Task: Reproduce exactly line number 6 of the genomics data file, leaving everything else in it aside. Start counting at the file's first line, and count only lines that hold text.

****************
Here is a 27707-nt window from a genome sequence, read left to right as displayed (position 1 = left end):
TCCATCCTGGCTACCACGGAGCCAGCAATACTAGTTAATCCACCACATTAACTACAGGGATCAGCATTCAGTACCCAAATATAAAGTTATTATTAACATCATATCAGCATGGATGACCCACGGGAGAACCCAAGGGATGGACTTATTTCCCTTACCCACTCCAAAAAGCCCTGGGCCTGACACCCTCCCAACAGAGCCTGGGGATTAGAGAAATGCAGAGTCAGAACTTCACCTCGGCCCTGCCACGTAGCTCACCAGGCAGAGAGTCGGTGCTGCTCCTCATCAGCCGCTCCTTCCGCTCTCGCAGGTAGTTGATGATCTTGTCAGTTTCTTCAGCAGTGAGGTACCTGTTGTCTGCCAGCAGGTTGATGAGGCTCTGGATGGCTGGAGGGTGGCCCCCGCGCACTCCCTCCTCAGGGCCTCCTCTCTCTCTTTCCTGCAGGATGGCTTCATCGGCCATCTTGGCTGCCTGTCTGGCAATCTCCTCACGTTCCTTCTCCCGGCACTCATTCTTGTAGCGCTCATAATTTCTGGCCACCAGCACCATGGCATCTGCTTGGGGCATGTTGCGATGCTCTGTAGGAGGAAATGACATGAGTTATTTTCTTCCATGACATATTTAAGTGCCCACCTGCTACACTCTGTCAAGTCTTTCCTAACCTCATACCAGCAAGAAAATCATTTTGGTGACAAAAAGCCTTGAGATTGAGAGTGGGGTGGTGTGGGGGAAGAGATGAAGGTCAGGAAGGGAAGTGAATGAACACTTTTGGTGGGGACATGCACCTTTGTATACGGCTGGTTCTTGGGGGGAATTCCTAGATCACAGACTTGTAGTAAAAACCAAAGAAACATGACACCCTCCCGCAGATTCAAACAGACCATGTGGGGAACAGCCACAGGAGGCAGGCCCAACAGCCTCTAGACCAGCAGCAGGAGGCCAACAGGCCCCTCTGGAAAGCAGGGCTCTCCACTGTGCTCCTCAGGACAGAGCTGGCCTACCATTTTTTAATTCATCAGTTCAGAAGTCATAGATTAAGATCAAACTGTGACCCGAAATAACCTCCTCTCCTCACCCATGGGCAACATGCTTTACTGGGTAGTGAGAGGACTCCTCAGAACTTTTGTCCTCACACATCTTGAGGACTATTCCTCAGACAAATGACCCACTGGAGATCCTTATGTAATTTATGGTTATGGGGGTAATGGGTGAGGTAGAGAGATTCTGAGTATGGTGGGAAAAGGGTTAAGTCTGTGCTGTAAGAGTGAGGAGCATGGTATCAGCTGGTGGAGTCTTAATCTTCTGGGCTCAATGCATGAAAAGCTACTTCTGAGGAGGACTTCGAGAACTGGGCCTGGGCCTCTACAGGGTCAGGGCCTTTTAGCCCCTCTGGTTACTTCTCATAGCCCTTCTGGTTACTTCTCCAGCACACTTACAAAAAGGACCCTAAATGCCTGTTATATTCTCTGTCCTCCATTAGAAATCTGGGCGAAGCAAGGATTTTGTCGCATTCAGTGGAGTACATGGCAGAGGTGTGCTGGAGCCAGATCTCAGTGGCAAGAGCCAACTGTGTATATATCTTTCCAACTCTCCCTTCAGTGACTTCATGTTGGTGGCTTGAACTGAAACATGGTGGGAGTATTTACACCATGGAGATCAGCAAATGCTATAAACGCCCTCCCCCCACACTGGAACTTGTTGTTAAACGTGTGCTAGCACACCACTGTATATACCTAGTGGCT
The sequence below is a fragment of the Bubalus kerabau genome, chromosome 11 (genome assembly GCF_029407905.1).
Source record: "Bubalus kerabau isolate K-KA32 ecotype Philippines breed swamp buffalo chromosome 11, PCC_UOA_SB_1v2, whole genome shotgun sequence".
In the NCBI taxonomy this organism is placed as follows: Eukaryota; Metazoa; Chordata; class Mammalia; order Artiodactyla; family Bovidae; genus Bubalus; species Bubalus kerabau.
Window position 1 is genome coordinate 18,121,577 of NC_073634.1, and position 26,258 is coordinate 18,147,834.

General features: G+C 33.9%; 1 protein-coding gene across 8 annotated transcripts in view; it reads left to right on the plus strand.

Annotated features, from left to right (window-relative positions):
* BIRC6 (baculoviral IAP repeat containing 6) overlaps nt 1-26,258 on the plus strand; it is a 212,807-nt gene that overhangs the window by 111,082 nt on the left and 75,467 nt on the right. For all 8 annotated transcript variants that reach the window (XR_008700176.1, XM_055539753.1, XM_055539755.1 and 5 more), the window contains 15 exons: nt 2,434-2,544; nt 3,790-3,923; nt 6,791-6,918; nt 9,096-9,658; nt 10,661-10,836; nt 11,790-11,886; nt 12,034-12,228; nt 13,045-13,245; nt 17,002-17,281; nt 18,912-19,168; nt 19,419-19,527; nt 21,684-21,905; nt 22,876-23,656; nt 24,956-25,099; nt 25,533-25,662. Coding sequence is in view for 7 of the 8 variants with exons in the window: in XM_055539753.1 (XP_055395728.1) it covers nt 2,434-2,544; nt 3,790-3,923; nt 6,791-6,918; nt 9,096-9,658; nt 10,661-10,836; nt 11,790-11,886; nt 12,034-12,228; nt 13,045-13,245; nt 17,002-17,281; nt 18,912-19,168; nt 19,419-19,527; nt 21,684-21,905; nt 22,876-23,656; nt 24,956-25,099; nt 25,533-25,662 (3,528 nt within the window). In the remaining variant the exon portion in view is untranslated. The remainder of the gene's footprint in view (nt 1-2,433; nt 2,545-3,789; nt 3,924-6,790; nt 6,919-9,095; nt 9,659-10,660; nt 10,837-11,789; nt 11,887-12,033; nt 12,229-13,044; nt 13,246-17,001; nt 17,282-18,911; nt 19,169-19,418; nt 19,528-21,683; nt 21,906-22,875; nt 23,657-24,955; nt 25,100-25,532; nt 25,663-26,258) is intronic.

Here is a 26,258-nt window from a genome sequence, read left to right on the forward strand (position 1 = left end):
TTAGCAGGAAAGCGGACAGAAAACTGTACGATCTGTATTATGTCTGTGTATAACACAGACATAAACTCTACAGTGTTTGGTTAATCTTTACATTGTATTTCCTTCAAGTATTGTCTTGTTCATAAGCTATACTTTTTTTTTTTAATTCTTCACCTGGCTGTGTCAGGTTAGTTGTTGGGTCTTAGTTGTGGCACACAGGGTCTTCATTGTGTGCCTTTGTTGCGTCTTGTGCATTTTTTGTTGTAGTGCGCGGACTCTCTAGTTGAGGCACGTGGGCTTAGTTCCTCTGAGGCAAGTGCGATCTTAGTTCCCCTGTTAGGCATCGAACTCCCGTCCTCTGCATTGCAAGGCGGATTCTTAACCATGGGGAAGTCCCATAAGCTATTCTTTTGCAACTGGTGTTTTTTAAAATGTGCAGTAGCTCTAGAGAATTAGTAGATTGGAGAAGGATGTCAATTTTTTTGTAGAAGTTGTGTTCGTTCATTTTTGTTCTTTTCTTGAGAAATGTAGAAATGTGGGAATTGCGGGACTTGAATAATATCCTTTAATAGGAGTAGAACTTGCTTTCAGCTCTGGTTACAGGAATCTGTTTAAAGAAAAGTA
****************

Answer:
Window position 1 is genome coordinate 18,121,577 of NC_073634.1, and position 26,258 is coordinate 18,147,834.